5. Fragments v2.0.2 – Using the transmission library as it’s backend, Fragments is a native GTK torrent program that fits right in on your Desktop. Using transmission also means it’s rock solid with years of development nder it’s belt.
  6. Authenticator v4.1.6 – Everyone is doing the 2FA thing these days, you should too.
  7. ufw v0.36.1 & gufw v22.04 – The firewall app famous from Ubuntu and it’s fancy easy to use GUI application are right at home on your Slackware GNOME Desktop!
  8. kooha v2.2.2 – Slick screen recording, now right from your live system.
  9. pika-backup v0.4.2 – built on top of the robust Borg Backup software, Pika-Backup can encrypt local or remote backups of your user dir. A perfect way to ensure you don’t lose the data from your live system if your USB happens to get the ghost.
  10. Rhythmbox v3.4.6 – standard iTunes-like audio player. Features all the usual play options, full tagging support, and management of your audio library.
  11. Seahorse v43.0 – manage your GPG encryption keys, so you can sign your packages when you upload them to your repo! (ok, maybe that’s just for me…), you can sign the emails you send in Evolution!
  12. Secrets v7.0 – an awesome free password creation and storage solution for your KeePass v4 password database.

There’s still a few more things I’d like to add at this time. A larger wallpaper selection, and the new extension app I’ve seen mentioned around reddit and parts a few times for starters. I’m sure there might be a few more things yet to do/add.

If anyone has any more suggestions, I’d love to hear them! Now go try out the new Codename: GNACKWARE LIVE! I’ve uploaded everything to the repo as well, so if you’ve an existing system, you can install any of the new packages on your existing live-iso, but with all the dependencies, I’d just write a new usb stick with this one. Enjoy!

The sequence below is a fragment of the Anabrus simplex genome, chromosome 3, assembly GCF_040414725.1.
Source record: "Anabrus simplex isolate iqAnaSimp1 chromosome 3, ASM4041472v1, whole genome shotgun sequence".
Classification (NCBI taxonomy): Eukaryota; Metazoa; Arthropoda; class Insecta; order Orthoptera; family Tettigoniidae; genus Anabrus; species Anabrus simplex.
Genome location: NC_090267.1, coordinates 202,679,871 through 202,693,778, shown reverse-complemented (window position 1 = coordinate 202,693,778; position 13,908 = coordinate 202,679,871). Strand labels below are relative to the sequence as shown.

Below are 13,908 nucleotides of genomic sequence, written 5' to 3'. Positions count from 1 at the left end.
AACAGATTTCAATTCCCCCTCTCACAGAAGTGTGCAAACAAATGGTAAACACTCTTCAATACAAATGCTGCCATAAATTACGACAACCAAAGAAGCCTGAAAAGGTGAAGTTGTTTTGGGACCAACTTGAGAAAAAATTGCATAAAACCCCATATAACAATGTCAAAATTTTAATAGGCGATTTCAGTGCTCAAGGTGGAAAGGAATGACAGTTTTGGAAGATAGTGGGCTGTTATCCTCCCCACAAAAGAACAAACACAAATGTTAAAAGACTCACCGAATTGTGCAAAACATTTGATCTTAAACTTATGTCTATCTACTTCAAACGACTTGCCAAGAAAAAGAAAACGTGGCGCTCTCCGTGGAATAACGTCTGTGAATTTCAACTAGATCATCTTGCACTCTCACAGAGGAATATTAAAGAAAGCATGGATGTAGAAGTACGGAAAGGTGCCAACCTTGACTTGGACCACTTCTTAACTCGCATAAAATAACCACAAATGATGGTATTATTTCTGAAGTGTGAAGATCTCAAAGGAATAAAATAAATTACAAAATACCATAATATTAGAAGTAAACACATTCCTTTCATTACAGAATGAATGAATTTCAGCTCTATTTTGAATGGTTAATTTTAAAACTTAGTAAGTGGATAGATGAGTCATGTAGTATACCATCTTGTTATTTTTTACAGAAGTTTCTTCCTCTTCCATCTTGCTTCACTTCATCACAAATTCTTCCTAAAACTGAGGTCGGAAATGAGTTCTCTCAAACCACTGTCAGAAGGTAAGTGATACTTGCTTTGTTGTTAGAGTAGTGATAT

Check the ChangeLog.txt for a list of all the new packages and the extras to add into the addons folder!

-current updates 20221120

Today -current was updated to include many libraries I’ve been shipping in the liveslak. http://www.slackware.com/changelog/current.php?cpu=x86_64 with today’s changes I’ve removed the following from the repo:

  • at-spi2-core-2.46.0
  • glib-networking-2.74.0
  • gobject-introspection-1.74.0
  • libsoup-2.74.3
  • pygobject3-3.42.2
  • vte-0.70.1

On -current glib2-2.74.1 has also been updated (which is in the repo), but it hasn’t been patched to fix the 100% cpu usage gnome-keyring bug, so I’ve left my build up for glib2 until this is addressed. Slackware’s vte package does not contain the GTK4 library, which is needed for gnome-console to function as well. To work-around this issue, much like I’ve done for libnma, I created a gtk4 specific package for vte and have added it to the repo.